One further step needs to be taken. After test riding the PB 12, I noticed cracking in the Michelin TS sidewalls which is quite typical of Michelins in general. However, there were also cracks in the tread which, upon higher pressures and closer observation, were observed to extend down to the fibers of the tire carcass. Replacement of the tires was obviously going to have to happen next.


Peugeot Course: Lyotard 45 CA Pedal Rebuild

The PB 12’s drive train only needed the rebuilding and re-installation of the Lyotard 45 CA pedals to be complete. This design of pedal has a lengthy history extending back into the mid-1930s as the Velobase link here describes.  As received, the pedals were slightly oily and dusty with the toe straps installed backwards (photo shows corrected orientation) . As well, the Christophe toeclips were slight scuffed but the pedal cages and caps showed no sign of the bike having been laid down in an accident as they were clear of scrapes.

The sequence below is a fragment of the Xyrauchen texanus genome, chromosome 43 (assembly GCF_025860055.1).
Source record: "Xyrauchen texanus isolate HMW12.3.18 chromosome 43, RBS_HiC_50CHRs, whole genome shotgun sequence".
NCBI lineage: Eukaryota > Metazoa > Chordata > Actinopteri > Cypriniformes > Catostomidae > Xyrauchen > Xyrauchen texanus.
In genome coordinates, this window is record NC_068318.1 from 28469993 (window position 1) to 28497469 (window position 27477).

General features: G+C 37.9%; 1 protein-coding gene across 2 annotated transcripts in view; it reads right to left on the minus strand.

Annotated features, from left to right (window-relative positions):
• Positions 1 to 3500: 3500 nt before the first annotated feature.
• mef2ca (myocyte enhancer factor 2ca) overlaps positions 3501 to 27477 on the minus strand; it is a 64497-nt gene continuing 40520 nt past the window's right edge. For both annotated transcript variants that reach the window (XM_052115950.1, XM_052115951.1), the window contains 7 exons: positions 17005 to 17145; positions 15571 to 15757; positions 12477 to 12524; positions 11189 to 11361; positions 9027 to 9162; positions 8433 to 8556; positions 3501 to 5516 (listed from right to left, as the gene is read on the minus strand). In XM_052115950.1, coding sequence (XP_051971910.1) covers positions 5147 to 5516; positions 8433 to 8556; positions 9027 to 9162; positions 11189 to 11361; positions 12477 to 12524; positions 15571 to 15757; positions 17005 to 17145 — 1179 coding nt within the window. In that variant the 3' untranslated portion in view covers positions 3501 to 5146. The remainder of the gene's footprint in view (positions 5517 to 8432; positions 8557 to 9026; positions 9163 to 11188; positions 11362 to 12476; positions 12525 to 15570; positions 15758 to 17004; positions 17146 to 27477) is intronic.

The pedals themselves were nicely made with no burrs or machining flaws. The bodies were pressed, chromed tubular steel with press fit anodized alloy cage supports and alloy cages. The pedal caps were faceted to allow removal with a wrench (I used a small adjustable wrench but  slip jaw pliers with padding on the jaws can work). Removal was somewhat stiff but rider serviceable pedals were not to be sneered at. Once the dust cap were off, a lock nut and removable cone were revealed on each pedal along with sludgy, dried brown grease. This serviceability is very atypical at lower price points, pedals usually having peened over lock nuts and little user adjustability.